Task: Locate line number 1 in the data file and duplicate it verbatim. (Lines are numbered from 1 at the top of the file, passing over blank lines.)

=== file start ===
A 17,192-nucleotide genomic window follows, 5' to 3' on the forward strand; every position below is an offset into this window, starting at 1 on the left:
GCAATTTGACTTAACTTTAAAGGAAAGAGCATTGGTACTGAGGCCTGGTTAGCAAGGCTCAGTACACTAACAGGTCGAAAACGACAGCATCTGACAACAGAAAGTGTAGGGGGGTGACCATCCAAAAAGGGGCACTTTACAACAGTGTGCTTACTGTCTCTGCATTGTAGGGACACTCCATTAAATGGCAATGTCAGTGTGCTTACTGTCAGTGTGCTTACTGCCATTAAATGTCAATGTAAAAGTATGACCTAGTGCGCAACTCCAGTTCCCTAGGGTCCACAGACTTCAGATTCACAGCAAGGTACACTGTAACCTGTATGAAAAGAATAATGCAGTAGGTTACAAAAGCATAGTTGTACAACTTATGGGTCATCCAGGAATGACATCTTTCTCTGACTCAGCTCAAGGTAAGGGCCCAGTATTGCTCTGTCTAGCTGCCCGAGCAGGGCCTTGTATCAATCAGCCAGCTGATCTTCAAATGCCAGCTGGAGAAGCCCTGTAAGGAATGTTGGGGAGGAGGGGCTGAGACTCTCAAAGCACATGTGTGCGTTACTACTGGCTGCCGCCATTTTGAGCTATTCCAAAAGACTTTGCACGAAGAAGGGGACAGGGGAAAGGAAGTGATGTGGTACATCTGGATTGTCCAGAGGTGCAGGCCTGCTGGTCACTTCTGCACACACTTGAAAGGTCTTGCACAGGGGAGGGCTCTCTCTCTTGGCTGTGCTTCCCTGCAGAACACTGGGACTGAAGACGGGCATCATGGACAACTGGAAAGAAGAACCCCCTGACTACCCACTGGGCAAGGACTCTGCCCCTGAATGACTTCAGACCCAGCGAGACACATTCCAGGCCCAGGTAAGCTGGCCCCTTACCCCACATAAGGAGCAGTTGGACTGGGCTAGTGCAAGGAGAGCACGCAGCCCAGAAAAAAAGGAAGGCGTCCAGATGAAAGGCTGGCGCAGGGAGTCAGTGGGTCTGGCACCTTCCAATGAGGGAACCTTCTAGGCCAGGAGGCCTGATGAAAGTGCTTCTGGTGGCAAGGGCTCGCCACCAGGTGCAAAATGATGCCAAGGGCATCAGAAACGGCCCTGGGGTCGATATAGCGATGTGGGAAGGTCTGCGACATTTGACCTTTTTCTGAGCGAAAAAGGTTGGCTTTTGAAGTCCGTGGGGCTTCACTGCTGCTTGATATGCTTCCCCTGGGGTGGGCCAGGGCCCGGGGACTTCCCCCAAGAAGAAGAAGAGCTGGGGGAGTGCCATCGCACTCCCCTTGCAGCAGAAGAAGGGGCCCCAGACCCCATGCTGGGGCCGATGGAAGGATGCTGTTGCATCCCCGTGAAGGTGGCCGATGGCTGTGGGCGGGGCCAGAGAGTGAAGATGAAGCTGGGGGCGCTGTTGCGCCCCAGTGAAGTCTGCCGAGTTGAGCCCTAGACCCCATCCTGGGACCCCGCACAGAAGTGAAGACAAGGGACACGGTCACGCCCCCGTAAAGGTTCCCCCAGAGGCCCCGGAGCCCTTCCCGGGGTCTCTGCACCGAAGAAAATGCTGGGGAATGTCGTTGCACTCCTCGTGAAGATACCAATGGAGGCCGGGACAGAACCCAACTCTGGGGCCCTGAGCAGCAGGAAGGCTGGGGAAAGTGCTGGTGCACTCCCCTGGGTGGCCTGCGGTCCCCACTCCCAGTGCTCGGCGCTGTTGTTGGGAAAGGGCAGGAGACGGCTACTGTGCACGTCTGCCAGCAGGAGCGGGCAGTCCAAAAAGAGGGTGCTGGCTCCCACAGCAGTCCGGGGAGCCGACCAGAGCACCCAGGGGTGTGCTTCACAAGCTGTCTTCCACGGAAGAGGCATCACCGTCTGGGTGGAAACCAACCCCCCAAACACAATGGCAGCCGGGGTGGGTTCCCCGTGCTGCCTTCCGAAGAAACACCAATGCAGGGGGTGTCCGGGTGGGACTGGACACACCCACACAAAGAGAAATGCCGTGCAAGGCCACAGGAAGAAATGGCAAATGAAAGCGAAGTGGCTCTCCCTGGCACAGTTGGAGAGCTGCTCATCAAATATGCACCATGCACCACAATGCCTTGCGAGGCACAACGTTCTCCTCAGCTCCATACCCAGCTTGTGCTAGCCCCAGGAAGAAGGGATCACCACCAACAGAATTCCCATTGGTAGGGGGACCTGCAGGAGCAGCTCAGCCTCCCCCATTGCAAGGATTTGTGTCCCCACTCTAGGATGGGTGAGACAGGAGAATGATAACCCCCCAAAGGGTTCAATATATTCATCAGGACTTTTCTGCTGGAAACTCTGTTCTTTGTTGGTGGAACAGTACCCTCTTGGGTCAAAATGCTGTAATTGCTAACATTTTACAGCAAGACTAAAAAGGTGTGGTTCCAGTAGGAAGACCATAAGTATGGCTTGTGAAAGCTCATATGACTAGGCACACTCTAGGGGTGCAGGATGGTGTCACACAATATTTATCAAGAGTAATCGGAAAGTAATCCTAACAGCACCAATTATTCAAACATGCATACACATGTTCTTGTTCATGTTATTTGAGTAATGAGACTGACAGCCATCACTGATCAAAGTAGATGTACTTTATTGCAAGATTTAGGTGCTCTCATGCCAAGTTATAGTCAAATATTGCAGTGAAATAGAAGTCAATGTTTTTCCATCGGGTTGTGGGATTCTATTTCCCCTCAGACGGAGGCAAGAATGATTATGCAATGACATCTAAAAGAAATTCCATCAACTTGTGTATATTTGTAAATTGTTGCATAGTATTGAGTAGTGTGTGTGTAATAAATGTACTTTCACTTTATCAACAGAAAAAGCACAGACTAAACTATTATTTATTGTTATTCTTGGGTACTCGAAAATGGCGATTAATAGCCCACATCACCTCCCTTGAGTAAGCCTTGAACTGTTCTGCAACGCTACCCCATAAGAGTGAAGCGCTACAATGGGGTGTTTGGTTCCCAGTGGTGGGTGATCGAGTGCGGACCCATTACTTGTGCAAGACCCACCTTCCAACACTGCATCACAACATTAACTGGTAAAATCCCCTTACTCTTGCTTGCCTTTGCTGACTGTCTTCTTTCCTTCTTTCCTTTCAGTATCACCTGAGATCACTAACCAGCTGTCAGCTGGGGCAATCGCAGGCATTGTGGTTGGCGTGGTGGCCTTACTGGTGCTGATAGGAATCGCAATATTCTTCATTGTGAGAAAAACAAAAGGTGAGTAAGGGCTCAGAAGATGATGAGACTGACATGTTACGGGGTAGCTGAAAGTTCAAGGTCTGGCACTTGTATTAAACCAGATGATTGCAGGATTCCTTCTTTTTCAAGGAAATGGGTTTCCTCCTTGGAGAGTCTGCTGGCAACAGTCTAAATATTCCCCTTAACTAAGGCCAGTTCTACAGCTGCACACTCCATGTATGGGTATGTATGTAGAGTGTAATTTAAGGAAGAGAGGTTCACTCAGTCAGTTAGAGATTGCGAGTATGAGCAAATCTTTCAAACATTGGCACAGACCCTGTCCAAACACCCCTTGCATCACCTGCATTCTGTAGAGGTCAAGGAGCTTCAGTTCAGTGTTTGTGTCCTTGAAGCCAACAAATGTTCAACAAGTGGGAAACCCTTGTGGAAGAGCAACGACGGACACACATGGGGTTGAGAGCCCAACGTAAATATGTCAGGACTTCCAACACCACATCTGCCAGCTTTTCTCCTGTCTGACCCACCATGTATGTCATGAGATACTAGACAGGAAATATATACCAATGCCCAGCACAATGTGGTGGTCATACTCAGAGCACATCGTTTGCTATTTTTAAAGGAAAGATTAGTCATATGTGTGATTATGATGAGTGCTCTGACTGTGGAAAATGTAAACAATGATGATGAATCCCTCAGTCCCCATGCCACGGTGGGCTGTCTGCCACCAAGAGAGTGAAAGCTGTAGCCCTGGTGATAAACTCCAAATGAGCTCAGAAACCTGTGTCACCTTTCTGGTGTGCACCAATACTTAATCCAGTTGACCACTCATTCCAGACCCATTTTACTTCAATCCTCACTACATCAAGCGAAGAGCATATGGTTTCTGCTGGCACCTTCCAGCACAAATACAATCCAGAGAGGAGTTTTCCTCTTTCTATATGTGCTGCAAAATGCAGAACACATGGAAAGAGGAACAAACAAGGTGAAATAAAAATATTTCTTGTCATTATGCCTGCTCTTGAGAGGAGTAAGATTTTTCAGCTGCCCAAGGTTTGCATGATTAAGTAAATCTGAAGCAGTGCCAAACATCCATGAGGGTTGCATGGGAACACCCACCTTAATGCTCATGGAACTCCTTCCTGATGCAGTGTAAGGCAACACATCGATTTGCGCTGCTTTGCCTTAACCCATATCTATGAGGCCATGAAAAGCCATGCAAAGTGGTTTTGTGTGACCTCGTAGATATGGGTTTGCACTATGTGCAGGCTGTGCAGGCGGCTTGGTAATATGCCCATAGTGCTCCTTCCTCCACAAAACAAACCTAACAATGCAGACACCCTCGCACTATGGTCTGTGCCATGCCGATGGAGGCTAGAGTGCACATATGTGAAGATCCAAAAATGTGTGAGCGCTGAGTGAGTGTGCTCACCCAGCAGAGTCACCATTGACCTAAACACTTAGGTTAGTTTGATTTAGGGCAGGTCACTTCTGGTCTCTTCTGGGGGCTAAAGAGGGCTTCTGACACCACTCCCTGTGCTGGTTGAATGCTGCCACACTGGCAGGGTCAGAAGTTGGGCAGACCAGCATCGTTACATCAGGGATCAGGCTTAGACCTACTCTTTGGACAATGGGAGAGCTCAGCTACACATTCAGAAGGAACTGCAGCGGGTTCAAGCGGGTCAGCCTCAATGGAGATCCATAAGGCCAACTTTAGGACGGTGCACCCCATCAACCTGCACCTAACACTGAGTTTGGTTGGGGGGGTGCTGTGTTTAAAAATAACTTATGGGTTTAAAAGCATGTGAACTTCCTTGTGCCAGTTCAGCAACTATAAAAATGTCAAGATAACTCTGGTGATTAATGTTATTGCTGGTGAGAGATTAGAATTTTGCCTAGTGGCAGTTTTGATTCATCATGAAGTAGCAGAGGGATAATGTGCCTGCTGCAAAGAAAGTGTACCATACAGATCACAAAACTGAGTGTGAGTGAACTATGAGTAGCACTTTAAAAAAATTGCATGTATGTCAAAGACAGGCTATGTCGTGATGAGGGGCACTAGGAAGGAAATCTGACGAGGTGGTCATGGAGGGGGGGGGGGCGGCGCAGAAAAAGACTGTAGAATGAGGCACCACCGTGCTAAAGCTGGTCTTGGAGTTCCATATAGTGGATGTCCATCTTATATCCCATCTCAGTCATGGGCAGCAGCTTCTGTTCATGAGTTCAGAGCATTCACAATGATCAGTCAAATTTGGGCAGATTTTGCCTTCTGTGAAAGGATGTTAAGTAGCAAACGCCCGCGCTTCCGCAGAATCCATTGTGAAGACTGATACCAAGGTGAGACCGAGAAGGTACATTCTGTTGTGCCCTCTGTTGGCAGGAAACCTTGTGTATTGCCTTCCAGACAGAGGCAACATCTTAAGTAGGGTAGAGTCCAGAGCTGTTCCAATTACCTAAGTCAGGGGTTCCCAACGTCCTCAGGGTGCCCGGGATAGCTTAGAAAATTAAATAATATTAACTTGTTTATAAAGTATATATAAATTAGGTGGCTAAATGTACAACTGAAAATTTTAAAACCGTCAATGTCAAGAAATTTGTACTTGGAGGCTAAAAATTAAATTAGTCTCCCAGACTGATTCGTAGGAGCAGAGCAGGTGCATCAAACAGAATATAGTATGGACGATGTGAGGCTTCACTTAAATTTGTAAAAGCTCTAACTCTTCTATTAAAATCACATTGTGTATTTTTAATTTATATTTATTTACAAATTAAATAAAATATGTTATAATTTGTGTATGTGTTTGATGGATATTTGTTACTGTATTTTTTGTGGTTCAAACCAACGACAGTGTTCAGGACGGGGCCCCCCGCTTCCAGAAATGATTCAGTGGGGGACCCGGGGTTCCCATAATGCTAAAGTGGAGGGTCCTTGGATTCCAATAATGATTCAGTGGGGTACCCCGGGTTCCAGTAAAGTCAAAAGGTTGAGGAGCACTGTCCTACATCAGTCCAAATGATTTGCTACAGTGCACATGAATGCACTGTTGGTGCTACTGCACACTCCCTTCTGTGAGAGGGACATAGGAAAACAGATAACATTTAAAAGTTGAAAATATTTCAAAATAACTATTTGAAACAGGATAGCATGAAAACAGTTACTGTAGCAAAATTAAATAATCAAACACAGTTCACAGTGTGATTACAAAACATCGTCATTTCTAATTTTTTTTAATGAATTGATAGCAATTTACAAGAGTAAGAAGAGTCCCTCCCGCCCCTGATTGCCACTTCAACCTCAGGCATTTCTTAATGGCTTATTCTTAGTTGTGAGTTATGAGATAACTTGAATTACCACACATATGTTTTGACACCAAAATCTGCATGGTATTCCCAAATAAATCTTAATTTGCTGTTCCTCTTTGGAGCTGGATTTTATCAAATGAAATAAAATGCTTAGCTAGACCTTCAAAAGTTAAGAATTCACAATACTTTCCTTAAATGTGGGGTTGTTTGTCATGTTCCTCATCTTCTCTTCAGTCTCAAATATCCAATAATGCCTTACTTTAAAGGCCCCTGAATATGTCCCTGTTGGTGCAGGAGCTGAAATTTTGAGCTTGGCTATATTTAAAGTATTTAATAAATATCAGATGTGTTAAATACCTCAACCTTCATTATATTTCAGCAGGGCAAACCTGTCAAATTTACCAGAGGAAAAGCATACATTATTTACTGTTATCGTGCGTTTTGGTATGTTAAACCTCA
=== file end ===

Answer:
A 17,192-nucleotide genomic window follows, 5' to 3' on the forward strand; every position below is an offset into this window, starting at 1 on the left: